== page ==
By Carly Mitchell / New York City
(The author, a public-school teacher, is using a pseudonym for professional reasons)
The time has come at last. My students were given New York State’s English Language Arts test this week.
As you probably know by now, I am a seventh-grade English teacher at a Title 1 school in Brooklyn, meaning a high percentage of the students are from low-income families. Most of my students read at a third- or fourth-grade level, but they must sit through two days of tests that align with New York’s seventh-grade learning standards.
On Tuesday, March 29, the multiple-choice portion of the test was given. This involved reading a combination of literary and informational texts and answering a total of 35 multiple choice questions (roughly seven per text).
On Wednesday, students took the written portion of the exam, which requires reading two texts, answering seven short response questions about them, and writing an essay.
My fellow teachers and I prepare students throughout the year for these exams, but test prep has been in full swing for the past seven weeks. Beginning in mid-February, I hosted an English extra help session that ran from 7:15 a.m. to 8:00 a.m. Fortunately, I was paid for this work (thanks United Federation of Teachers!) Monday through Friday. In addition, I held a Thursday session from 2:30 p.m. to 4:00 p.m. There was also a test prep during my regular class.
Are you tired of hearing the words “test prep” yet? Yeah? I don’t blame you.
In order to lure students to the morning sessions, I promised extra credit. Fortunately, this attracted a few loyal students. (About eight consistently showed up.) Thursday afternoons were another story. Students who are in our after-school program were required to attend. This meant that roughly 40 of them crammed into my classroom. It got so crowded on some days that there weren’t enough desks or chairs to accommodate everyone. Needless to say, those were not the most productive sessions.
As I have previously written in my column, this year has been incredibly challenging. Throw state tests into the mix and you’ve got a recipe for a very stressful meal, indeed. Students and teachers alike are simply burned out.
These tests are presumed to measure a student’s understanding, therefore we must take them very seriously. But as I write this, I feel like emitting a loud sigh. If you cannot tell, I am not a fan of these exams. How can we consider standardized tests to be an accurate measure of student knowledge when not every child learns the same way? Standardized testing has long been criticized as a one-size-fits-all approach to education that simply requires kids to memorize and regurgitate information without really thinking. I agree with this critique. In my classroom, I have students who struggle to read and write, but who are magnificent artists or master conversationalists.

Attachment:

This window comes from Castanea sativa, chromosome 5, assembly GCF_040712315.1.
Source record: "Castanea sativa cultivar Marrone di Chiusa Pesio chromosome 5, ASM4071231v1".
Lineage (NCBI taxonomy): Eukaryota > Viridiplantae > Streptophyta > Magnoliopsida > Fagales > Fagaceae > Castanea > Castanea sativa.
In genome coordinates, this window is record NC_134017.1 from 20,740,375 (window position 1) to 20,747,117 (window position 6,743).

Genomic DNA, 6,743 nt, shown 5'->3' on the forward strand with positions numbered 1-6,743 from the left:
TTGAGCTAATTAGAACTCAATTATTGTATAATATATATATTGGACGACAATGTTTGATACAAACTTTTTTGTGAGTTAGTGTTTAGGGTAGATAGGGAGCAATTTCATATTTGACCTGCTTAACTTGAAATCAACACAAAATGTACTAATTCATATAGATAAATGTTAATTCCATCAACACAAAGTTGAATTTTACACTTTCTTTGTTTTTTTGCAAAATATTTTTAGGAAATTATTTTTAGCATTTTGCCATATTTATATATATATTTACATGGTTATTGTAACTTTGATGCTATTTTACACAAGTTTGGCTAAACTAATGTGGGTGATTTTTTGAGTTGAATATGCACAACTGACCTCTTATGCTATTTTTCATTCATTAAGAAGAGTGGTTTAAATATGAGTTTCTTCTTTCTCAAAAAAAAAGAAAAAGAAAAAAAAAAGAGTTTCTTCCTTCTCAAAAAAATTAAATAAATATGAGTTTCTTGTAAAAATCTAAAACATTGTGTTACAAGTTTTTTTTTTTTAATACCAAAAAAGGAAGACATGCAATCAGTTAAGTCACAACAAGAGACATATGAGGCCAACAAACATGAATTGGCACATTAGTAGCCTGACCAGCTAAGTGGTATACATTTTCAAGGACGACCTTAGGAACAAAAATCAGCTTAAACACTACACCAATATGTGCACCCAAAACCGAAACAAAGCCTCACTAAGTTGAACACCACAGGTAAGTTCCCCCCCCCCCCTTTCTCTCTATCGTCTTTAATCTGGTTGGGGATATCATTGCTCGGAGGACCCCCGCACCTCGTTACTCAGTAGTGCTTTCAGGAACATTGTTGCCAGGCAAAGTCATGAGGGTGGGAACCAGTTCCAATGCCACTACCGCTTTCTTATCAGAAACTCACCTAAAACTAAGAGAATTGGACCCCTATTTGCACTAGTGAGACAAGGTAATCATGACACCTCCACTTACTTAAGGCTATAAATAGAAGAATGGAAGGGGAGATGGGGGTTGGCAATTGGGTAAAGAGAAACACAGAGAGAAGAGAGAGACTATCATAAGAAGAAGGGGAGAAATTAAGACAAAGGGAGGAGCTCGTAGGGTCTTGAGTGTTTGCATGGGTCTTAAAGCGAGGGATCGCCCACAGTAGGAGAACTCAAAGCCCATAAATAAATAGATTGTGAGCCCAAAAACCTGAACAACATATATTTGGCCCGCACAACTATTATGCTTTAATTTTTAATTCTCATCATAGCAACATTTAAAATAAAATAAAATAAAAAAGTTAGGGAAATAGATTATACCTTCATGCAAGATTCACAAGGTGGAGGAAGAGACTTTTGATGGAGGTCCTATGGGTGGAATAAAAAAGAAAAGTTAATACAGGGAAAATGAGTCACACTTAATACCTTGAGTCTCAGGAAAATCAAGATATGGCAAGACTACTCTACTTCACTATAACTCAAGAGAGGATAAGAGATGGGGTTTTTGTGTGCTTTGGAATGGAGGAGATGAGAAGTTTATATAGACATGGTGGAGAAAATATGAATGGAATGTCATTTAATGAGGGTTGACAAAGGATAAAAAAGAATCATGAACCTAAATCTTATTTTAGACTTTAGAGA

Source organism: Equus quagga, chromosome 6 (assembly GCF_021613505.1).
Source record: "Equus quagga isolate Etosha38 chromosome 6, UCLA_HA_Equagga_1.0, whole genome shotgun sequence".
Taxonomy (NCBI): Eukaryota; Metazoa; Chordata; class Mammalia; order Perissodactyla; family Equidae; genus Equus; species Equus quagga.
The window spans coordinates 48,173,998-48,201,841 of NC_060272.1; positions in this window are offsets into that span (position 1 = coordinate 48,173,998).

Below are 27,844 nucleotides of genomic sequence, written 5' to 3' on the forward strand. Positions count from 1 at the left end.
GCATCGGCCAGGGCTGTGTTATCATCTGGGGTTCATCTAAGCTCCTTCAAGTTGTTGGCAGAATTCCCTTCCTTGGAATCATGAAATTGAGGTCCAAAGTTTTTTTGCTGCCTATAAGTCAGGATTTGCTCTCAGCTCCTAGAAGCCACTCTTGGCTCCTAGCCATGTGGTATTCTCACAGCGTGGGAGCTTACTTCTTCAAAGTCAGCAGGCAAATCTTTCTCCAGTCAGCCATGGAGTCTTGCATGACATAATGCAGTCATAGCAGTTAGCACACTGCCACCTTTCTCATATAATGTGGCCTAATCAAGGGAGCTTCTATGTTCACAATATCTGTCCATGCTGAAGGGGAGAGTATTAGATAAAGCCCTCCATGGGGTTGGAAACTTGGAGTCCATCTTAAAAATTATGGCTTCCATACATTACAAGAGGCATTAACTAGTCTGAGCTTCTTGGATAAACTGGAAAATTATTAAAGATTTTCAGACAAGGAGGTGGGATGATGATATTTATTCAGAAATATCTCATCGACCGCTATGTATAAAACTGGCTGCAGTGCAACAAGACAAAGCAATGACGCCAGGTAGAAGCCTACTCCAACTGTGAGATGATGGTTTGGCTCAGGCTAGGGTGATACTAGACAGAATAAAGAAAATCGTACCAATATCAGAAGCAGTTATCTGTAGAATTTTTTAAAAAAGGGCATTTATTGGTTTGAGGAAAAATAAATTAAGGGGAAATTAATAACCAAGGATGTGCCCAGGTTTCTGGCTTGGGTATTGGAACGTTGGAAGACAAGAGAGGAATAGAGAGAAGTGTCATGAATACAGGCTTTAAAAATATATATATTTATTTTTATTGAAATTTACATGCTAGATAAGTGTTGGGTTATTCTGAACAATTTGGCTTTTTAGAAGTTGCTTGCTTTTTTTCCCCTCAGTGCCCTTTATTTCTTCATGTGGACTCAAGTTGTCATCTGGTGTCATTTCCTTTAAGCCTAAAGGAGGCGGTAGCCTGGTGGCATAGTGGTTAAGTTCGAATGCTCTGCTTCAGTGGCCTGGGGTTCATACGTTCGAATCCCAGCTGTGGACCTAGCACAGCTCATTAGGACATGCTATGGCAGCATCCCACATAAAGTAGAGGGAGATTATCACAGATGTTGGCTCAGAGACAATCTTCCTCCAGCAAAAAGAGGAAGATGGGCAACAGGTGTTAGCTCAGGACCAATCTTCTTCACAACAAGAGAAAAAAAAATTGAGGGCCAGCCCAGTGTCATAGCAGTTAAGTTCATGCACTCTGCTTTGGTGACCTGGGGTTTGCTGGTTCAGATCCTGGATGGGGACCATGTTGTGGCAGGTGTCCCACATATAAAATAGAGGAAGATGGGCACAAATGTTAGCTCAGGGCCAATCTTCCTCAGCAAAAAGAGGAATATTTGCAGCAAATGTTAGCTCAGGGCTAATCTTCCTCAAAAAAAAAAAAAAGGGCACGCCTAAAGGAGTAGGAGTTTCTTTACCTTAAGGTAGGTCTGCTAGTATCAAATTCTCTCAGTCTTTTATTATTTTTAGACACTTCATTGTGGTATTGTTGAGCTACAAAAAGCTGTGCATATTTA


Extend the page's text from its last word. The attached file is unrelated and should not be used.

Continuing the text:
This is not to say that students should not be reading and writing. In fact, I do not think students are doing enough of this. The Internet (specifically social media sites like TikTok) and video games are hugely distracting. On many occasions, I have had a child come into my classroom and proudly tell me they were up all night playing Fortnite, a violent video game very popular with many of the young men in my classes. But this issue is something I, and many teachers, feel powerless over. After all, we are only with these kids from 8:00 am to 2:30 pm.
If I had to choose one adjective to sum up the testing sessons, it would be “overwhelming.” If I had to choose two to describe how I feel right now as I sit in my apartment, they would be “exhausted” and (somewhat) “relieved.”
As with any testing day, there were scheduling kinks to work through and questions galore. Is this student in the right classroom? Were all of the tests distributed properly? Collected properly? Do the teachers have all of their proctoring materials? Where is (insert name of teacher)? Have you seen (insert name of student)?
Students have the entire day to take their exams (and many of them indeed take the entire day, with a break for lunch, of course). This is a new initiative, a response, I assume, to the learning deficits caused by the pandemic.
After enduring the first day of testing, I think this approach has both benefits and drawbacks. I appreciate that students do not have to feel stressed by the clock. However, I think it still led some students to rush because they felt like the exam would never end, while others spaced out and fell asleep (yes, proctoring involves playing the role of alarm clock) because they felt like the exam would never end.
Perhaps Goldilocks has a “just-right” suggestion for the amount of time that should be required?
Nevertheless, most of the students and staff were in good spirits today. Are we tired? Yes. Are we enthusiastic about state tests? Not really. But we survived.
Carly Mitchell (a pseudonym) is a public-school teacher in Brooklyn N.Y. who loves to learn, to educate, and to expose the hypocrisy of New York City politicians.